The Club is always looking for ways to draw new adult volunteers. Many young members are lost when they move away for university or employment opportunities.
Binningup successfully ran programs for 53 Silver Salties aged between 55 and 90. The three main programs run as part of the program were:
- Ocean Swimming
- Ocean Fitness (exercises in the shallow flat water)
- Beach Fitness
Due to the success of the initial six-week programs, two subsequent programs Ocean Swimming and Ocean Fitness were held. Most participants had not previously been involved with the surf movement. However, the success of the program saw several Silver Salties finish the season keen to sign up as full club members and undertake awards in the 2021 season.
The program was very positive from a social and mental health perspective, particularly in a challenging year with COVID. At 90 years young, the most senior participant was heard saying, ‘I haven’t had this much fun in years!’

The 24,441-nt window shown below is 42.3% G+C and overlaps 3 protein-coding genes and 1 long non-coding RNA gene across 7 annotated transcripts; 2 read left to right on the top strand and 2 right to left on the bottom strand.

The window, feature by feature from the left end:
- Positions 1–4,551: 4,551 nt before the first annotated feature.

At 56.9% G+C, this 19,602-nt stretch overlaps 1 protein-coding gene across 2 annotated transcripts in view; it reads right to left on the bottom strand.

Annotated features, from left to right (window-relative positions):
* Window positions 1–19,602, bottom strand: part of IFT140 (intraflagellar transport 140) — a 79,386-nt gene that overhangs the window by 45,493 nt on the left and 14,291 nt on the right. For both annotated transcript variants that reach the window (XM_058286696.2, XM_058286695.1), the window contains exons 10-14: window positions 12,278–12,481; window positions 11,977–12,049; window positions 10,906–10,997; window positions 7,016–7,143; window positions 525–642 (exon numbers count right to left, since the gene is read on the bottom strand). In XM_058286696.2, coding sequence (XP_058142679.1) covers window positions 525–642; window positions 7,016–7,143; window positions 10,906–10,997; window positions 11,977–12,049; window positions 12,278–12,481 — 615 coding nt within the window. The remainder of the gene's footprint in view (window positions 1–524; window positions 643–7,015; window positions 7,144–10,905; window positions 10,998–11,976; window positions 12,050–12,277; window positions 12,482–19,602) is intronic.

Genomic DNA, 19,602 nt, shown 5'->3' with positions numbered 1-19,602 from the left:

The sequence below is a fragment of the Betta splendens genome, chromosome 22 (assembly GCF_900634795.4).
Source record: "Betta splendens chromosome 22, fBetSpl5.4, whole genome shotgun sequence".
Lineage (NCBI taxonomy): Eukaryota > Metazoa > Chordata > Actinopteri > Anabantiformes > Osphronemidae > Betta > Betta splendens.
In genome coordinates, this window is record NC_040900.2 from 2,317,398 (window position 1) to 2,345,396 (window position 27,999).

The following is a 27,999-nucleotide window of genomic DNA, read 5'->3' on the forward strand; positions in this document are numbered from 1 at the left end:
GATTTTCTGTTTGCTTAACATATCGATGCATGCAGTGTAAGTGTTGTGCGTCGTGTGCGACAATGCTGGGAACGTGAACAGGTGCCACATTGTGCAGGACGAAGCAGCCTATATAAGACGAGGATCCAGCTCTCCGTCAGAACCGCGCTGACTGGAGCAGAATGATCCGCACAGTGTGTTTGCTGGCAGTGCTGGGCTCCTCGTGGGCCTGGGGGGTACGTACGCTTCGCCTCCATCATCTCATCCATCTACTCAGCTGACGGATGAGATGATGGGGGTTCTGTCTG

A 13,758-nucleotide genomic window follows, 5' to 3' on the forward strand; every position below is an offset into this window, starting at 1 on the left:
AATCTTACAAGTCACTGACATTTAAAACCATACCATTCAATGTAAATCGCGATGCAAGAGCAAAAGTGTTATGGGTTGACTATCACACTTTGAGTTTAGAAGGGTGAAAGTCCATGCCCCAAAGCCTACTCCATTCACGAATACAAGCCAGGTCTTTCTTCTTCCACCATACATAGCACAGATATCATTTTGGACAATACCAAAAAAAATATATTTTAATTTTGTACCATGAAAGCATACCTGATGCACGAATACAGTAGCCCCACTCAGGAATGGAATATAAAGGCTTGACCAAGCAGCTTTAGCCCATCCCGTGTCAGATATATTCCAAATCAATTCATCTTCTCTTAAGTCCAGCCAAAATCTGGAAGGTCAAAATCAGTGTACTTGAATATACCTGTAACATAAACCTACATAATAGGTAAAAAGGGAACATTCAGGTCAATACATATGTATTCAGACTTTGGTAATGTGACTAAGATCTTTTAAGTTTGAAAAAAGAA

Semaphore Seabirds Nipper Inclusion Program, Semaphore SLSC – SA
Semaphore identified the risk of traditional programs on children who require additional support in community sport and recreation. This was the catalyst for implementing Semaphore Seabird’s, a Nippers program for children aged 5-13 years with a disability. Conducted over six-weeks, it was delivered alongside the traditional Nippers programs. To ensure the program was appropriate for the target audience, Semaphore undertook training to ensure they provided the best support and program possible.